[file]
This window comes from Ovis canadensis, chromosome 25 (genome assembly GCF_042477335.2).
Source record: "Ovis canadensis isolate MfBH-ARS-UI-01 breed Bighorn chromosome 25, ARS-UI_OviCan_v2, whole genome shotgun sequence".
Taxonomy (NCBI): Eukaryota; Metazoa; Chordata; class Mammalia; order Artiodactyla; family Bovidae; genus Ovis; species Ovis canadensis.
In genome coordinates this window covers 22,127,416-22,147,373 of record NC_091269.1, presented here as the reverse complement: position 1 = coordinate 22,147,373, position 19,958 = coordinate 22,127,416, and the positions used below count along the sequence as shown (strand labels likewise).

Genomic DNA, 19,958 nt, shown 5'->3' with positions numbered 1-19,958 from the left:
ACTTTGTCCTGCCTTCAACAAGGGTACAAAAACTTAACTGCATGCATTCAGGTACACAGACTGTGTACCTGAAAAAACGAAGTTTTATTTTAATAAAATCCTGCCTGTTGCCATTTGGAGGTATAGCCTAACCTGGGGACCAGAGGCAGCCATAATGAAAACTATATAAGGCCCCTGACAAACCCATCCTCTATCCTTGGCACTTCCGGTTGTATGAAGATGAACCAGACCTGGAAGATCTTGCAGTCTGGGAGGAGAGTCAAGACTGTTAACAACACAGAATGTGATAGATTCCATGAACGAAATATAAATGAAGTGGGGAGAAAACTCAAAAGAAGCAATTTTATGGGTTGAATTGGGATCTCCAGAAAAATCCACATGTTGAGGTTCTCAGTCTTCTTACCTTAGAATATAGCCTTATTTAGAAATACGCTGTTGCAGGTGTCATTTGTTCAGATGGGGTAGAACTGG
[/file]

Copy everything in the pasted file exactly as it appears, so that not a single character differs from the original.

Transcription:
This window comes from Ovis canadensis, chromosome 25 (genome assembly GCF_042477335.2).
Source record: "Ovis canadensis isolate MfBH-ARS-UI-01 breed Bighorn chromosome 25, ARS-UI_OviCan_v2, whole genome shotgun sequence".
Taxonomy (NCBI): Eukaryota; Metazoa; Chordata; class Mammalia; order Artiodactyla; family Bovidae; genus Ovis; species Ovis canadensis.
In genome coordinates this window covers 22,127,416-22,147,373 of record NC_091269.1, presented here as the reverse complement: position 1 = coordinate 22,147,373, position 19,958 = coordinate 22,127,416, and the positions used below count along the sequence as shown (strand labels likewise).

Genomic DNA, 19,958 nt, shown 5'->3' with positions numbered 1-19,958 from the left:
ACTTTGTCCTGCCTTCAACAAGGGTACAAAAACTTAACTGCATGCATTCAGGTACACAGACTGTGTACCTGAAAAAACGAAGTTTTATTTTAATAAAATCCTGCCTGTTGCCATTTGGAGGTATAGCCTAACCTGGGGACCAGAGGCAGCCATAATGAAAACTATATAAGGCCCCTGACAAACCCATCCTCTATCCTTGGCACTTCCGGTTGTATGAAGATGAACCAGACCTGGAAGATCTTGCAGTCTGGGAGGAGAGTCAAGACTGTTAACAACACAGAATGTGATAGATTCCATGAACGAAATATAAATGAAGTGGGGAGAAAACTCAAAAGAAGCAATTTTATGGGTTGAATTGGGATCTCCAGAAAAATCCACATGTTGAGGTTCTCAGTCTTCTTACCTTAGAATATAGCCTTATTTAGAAATACGCTGTTGCAGGTGTCATTTGTTCAGATGGGGTAGAACTGG